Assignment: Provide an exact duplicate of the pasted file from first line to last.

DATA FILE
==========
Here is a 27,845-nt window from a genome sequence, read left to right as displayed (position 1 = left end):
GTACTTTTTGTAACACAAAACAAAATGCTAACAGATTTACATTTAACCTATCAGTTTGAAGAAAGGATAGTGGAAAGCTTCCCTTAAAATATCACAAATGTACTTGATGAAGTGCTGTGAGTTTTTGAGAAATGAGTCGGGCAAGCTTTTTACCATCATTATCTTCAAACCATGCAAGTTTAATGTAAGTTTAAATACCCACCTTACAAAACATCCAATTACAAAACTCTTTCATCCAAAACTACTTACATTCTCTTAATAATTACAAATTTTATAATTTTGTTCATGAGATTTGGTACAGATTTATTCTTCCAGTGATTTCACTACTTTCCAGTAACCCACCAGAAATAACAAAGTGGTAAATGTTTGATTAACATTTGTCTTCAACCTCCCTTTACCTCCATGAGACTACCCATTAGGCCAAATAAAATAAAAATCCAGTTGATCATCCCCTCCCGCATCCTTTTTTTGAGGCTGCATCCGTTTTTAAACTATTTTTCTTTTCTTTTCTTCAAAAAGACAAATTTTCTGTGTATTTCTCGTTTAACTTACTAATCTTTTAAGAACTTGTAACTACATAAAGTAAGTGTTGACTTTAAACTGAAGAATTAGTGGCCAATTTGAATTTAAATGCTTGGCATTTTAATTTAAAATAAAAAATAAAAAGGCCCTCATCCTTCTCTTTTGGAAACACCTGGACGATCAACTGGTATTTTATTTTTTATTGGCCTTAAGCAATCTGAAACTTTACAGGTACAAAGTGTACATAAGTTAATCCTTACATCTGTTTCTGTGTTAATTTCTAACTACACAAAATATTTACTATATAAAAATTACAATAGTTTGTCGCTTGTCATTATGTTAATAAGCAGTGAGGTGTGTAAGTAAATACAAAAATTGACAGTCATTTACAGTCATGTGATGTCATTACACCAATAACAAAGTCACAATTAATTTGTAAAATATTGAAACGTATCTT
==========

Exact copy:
Here is a 27,845-nt window from a genome sequence, read left to right as displayed (position 1 = left end):
GTACTTTTTGTAACACAAAACAAAATGCTAACAGATTTACATTTAACCTATCAGTTTGAAGAAAGGATAGTGGAAAGCTTCCCTTAAAATATCACAAATGTACTTGATGAAGTGCTGTGAGTTTTTGAGAAATGAGTCGGGCAAGCTTTTTACCATCATTATCTTCAAACCATGCAAGTTTAATGTAAGTTTAAATACCCACCTTACAAAACATCCAATTACAAAACTCTTTCATCCAAAACTACTTACATTCTCTTAATAATTACAAATTTTATAATTTTGTTCATGAGATTTGGTACAGATTTATTCTTCCAGTGATTTCACTACTTTCCAGTAACCCACCAGAAATAACAAAGTGGTAAATGTTTGATTAACATTTGTCTTCAACCTCCCTTTACCTCCATGAGACTACCCATTAGGCCAAATAAAATAAAAATCCAGTTGATCATCCCCTCCCGCATCCTTTTTTTGAGGCTGCATCCGTTTTTAAACTATTTTTCTTTTCTTTTCTTCAAAAAGACAAATTTTCTGTGTATTTCTCGTTTAACTTACTAATCTTTTAAGAACTTGTAACTACATAAAGTAAGTGTTGACTTTAAACTGAAGAATTAGTGGCCAATTTGAATTTAAATGCTTGGCATTTTAATTTAAAATAAAAAATAAAAAGGCCCTCATCCTTCTCTTTTGGAAACACCTGGACGATCAACTGGTATTTTATTTTTTATTGGCCTTAAGCAATCTGAAACTTTACAGGTACAAAGTGTACATAAGTTAATCCTTACATCTGTTTCTGTGTTAATTTCTAACTACACAAAATATTTACTATATAAAAATTACAATAGTTTGTCGCTTGTCATTATGTTAATAAGCAGTGAGGTGTGTAAGTAAATACAAAAATTGACAGTCATTTACAGTCATGTGATGTCATTACACCAATAACAAAGTCACAATTAATTTGTAAAATATTGAAACGTATCTT